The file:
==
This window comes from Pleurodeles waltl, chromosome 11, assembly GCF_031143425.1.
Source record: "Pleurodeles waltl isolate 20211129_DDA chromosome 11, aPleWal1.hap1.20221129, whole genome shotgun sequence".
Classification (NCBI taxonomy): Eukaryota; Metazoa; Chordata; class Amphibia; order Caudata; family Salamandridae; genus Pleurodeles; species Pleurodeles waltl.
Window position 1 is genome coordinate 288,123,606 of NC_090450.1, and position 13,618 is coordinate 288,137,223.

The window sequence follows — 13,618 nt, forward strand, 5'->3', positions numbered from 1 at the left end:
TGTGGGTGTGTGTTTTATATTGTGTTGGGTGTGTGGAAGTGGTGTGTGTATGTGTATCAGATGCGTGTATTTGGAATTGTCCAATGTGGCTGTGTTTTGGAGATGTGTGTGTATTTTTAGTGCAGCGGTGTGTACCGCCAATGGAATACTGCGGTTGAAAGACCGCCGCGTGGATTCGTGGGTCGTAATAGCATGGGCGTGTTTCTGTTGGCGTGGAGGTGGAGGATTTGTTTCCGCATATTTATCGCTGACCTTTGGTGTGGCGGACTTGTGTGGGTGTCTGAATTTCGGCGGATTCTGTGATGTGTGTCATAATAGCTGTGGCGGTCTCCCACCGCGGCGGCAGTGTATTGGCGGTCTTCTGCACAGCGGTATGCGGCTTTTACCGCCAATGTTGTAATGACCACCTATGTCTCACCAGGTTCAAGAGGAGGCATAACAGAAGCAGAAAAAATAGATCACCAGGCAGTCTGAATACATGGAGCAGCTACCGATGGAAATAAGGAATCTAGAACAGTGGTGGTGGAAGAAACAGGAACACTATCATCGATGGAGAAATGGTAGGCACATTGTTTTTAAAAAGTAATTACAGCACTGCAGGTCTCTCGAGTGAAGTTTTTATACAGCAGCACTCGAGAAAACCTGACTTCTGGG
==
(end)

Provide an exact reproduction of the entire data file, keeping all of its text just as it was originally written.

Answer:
This window comes from Pleurodeles waltl, chromosome 11, assembly GCF_031143425.1.
Source record: "Pleurodeles waltl isolate 20211129_DDA chromosome 11, aPleWal1.hap1.20221129, whole genome shotgun sequence".
Classification (NCBI taxonomy): Eukaryota; Metazoa; Chordata; class Amphibia; order Caudata; family Salamandridae; genus Pleurodeles; species Pleurodeles waltl.
Window position 1 is genome coordinate 288,123,606 of NC_090450.1, and position 13,618 is coordinate 288,137,223.

The window sequence follows — 13,618 nt, forward strand, 5'->3', positions numbered from 1 at the left end:
TGTGGGTGTGTGTTTTATATTGTGTTGGGTGTGTGGAAGTGGTGTGTGTATGTGTATCAGATGCGTGTATTTGGAATTGTCCAATGTGGCTGTGTTTTGGAGATGTGTGTGTATTTTTAGTGCAGCGGTGTGTACCGCCAATGGAATACTGCGGTTGAAAGACCGCCGCGTGGATTCGTGGGTCGTAATAGCATGGGCGTGTTTCTGTTGGCGTGGAGGTGGAGGATTTGTTTCCGCATATTTATCGCTGACCTTTGGTGTGGCGGACTTGTGTGGGTGTCTGAATTTCGGCGGATTCTGTGATGTGTGTCATAATAGCTGTGGCGGTCTCCCACCGCGGCGGCAGTGTATTGGCGGTCTTCTGCACAGCGGTATGCGGCTTTTACCGCCAATGTTGTAATGACCACCTATGTCTCACCAGGTTCAAGAGGAGGCATAACAGAAGCAGAAAAAATAGATCACCAGGCAGTCTGAATACATGGAGCAGCTACCGATGGAAATAAGGAATCTAGAACAGTGGTGGTGGAAGAAACAGGAACACTATCATCGATGGAGAAATGGTAGGCACATTGTTTTTAAAAAGTAATTACAGCACTGCAGGTCTCTCGAGTGAAGTTTTTATACAGCAGCACTCGAGAAAACCTGACTTCTGGG